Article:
* Dollar index, euro below last week's highs ahead of
* BOJ expected to hold steady at 2-day meeting beginning on
* Chinese seizure of US drone gave yen a safe-haven lift
* Australian dollar edges down after budget deficit forecast
TOKYO, Dec 19 The dollar edged lower in Asian
trading on Monday as some investors took profits after its rise
last week to a 14-year peak against a currency basket, though it
remained underpinned by expectations of more U.S. interest hikes
in the coming year.
The Federal Reserve's interest rate forecasts released on
Wednesday, after its widely expected rate increase, showed three
more hikes in 2017, which fuelled the dollar's rise to last
The dollar index, which tracks the U.S. currency
against a basket of six major counterparts, was last down 0.2
percent at 102.720. It climbed as high as 103.560 last week.
The euro was last up slightly at $1.0457, holding
above a nearly 14-year low of $1.0364 notched last week.
The dollar was down 0.4 percent against its Japanese peer at
117.38 yen, taking a breather after climbing to a 10-1/2
month high of 118.66 yen last week.
"With the Christmas and year-end holidays coming, there is
no incentive for investors to take new risks, and there is some
profit-taking, so it is difficult for major currency pairs to
move much," said Kumiko Ishikawa, FX market analyst at Sony
"We'll probably continue to see some adjustments of
dollar-long positions this week," she added.
U.S. dollar net long positions were little changed in the
week through Dec. 13, affirming a trend in place since the Nov.
8 election of Donald Trump as U.S. president on the expectation
of more inflationary infrastructure and fiscal spending.
Net shorts on the yen, meanwhile, rose to their largest
since early December last year, according to Reuters
calculations and data from the Commodity Futures Trading
Commission released on Friday.
Japanese trade data released early in the session showed the
impact of the weaker yen is already apparent, as exports fell at
a slower pace in November. They slipped 0.4 percent in the year
to November, compared to a 2.0 percent annual decline expected
by economists in a Reuters poll.
The Bank of Japan was scheduled to begin a two-day policy
meeting on Monday, at which it is expected to stand pat on its
10-year government bond yield target as the weaker yen helps
Japan's economic prospects, a Reuters poll showed on Friday.
"The speed of the yen's weakening was likely much faster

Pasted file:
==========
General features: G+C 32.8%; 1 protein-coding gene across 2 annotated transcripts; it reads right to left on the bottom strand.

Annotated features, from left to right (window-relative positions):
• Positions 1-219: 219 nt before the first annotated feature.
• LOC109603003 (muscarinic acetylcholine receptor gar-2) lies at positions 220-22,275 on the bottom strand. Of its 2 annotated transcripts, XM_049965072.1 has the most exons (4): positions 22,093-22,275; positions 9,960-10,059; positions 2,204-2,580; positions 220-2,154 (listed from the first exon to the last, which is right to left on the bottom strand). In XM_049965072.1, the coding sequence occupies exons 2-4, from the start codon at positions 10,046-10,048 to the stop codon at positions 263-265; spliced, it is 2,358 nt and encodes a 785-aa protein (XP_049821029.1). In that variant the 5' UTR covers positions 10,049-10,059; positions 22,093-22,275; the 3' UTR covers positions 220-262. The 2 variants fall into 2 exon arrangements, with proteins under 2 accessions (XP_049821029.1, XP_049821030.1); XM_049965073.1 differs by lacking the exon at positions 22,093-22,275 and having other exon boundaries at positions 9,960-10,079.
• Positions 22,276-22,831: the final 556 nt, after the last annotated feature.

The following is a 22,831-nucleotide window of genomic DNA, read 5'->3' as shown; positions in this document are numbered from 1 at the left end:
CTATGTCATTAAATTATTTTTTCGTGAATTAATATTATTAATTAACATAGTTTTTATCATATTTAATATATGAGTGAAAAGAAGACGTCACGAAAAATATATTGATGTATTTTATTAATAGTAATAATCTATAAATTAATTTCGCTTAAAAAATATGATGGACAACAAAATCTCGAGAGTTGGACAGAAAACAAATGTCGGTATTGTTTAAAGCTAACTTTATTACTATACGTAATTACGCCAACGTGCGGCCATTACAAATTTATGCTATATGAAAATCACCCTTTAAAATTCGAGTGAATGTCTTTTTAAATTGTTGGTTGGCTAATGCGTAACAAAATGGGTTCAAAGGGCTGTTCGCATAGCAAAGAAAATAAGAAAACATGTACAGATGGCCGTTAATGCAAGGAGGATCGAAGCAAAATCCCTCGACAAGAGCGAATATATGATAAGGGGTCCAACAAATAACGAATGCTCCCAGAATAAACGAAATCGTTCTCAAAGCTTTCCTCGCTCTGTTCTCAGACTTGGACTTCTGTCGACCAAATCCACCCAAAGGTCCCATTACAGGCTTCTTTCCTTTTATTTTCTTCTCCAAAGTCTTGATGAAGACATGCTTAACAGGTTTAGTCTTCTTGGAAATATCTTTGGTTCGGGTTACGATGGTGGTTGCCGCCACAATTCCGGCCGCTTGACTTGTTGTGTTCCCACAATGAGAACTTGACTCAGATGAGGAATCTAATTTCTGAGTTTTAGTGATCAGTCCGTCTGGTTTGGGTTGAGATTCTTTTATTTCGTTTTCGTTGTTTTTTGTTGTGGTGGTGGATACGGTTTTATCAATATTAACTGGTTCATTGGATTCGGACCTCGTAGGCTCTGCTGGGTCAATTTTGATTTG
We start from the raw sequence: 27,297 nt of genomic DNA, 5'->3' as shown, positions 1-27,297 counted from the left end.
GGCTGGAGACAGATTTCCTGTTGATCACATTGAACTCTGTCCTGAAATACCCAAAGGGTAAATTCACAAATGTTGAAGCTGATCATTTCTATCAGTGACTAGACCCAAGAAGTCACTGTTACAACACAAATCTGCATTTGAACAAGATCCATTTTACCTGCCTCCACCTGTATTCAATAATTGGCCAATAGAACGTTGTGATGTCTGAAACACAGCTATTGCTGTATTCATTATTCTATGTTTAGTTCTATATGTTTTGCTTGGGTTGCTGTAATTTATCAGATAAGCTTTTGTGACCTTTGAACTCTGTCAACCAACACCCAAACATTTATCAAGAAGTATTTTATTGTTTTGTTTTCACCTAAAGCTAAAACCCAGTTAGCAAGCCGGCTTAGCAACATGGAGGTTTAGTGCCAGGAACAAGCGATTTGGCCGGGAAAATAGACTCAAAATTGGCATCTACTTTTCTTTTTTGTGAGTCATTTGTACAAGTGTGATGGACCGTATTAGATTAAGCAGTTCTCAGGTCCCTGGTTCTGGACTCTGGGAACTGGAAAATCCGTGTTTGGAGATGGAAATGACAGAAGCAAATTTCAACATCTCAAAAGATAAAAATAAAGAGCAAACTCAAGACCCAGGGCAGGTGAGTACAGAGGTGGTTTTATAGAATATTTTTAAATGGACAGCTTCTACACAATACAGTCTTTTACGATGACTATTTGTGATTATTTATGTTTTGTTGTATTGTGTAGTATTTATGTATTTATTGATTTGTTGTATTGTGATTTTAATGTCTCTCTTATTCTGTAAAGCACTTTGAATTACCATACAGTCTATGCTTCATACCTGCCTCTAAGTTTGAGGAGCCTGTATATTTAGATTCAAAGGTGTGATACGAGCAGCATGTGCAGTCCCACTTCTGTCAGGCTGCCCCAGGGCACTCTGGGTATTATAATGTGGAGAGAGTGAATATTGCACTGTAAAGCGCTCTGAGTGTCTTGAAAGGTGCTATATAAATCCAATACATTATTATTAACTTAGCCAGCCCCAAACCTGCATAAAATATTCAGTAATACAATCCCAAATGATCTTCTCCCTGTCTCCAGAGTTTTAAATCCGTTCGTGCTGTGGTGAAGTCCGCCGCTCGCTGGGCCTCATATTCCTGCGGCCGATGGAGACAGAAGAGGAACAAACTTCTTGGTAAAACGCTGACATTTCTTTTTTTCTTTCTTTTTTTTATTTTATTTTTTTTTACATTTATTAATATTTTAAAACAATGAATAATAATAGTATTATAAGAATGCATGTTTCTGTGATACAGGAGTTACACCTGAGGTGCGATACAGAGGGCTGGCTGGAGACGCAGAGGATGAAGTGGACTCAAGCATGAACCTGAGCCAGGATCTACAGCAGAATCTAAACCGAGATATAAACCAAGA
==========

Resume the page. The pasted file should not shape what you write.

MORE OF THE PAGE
than the BOJ anticipated," said Ayako Sera, market economist at
Sumitomo Mitsui Trust Bank in Tokyo.
"While no major changes are expected from the meeting, some
tweaks to policy are possible, to adjust to the new market
situation," she said.
The perceived safe-haven yen got a lift late in late U.S.
trade on Friday after news that a Chinese Navy warship had
seized a U.S. underwater drone in international waters in the
South China Sea. China agreed on Saturday to return the drone,
apparently defusing the situation.
China believes the drone is part of U.S. surveillance
efforts in the disputed waterway, but Beijing won't likely make
a big fuss about its handover, Chinese state media and experts
While many investors closed their books in the waning days
of the year, others braces themselves for the possibility of
volatile moves in thin liquidity.
"In five of the last nine years, the last two weeks of the
year have been pretty quiet, but in 2008 and again in 2014, the
last two weeks were the most volatile of the year," Marshall
Gittler, head of investment research at FXPrimus, said in a
Later on Monday, the U.S. Electoral College will meet to
formally elect Donald Trump as the next president.
Trump won the contest for the electoral college, which is
calculated on a state-by-state basis, but trailed Hillary
Clinton in the popular vote. Some electors have said they do not
intend to cast their votes for him.
"While the Electoral College's rejection of Trump is
certainly a low probability event, it would mean absolute chaos
for the market if it did occur," Gittler said.
The Australian dollar slipped 0.2 percent on Monday to
$0.7293, edging back toward a six-month nadir plumbed
last week, after the government forecast a smaller-than-feared
budget deficit this year. But this could not fully deflect the
threat of a downgrade to the country's top credit rating.
(Reporting by Tokyo markets team; Editing by Eric Meijer and